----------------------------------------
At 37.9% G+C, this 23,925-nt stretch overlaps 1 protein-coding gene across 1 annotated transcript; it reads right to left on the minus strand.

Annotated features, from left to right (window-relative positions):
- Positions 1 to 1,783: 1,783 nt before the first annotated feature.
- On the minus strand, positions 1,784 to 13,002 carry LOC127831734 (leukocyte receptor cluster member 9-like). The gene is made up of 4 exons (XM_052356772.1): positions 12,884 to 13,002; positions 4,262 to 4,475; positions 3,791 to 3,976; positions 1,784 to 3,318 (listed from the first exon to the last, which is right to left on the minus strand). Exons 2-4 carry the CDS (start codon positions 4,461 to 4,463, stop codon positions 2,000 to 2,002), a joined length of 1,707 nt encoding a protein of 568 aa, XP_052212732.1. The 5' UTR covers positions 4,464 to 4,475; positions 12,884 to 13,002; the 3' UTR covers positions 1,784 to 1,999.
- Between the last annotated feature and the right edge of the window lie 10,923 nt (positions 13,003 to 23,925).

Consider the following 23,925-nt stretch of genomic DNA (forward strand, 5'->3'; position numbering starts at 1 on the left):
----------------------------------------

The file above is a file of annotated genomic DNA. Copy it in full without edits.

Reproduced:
At 37.9% G+C, this 23,925-nt stretch overlaps 1 protein-coding gene across 1 annotated transcript; it reads right to left on the minus strand.

Annotated features, from left to right (window-relative positions):
- Positions 1 to 1,783: 1,783 nt before the first annotated feature.
- On the minus strand, positions 1,784 to 13,002 carry LOC127831734 (leukocyte receptor cluster member 9-like). The gene is made up of 4 exons (XM_052356772.1): positions 12,884 to 13,002; positions 4,262 to 4,475; positions 3,791 to 3,976; positions 1,784 to 3,318 (listed from the first exon to the last, which is right to left on the minus strand). Exons 2-4 carry the CDS (start codon positions 4,461 to 4,463, stop codon positions 2,000 to 2,002), a joined length of 1,707 nt encoding a protein of 568 aa, XP_052212732.1. The 5' UTR covers positions 4,464 to 4,475; positions 12,884 to 13,002; the 3' UTR covers positions 1,784 to 1,999.
- Between the last annotated feature and the right edge of the window lie 10,923 nt (positions 13,003 to 23,925).

Consider the following 23,925-nt stretch of genomic DNA (forward strand, 5'->3'; position numbering starts at 1 on the left):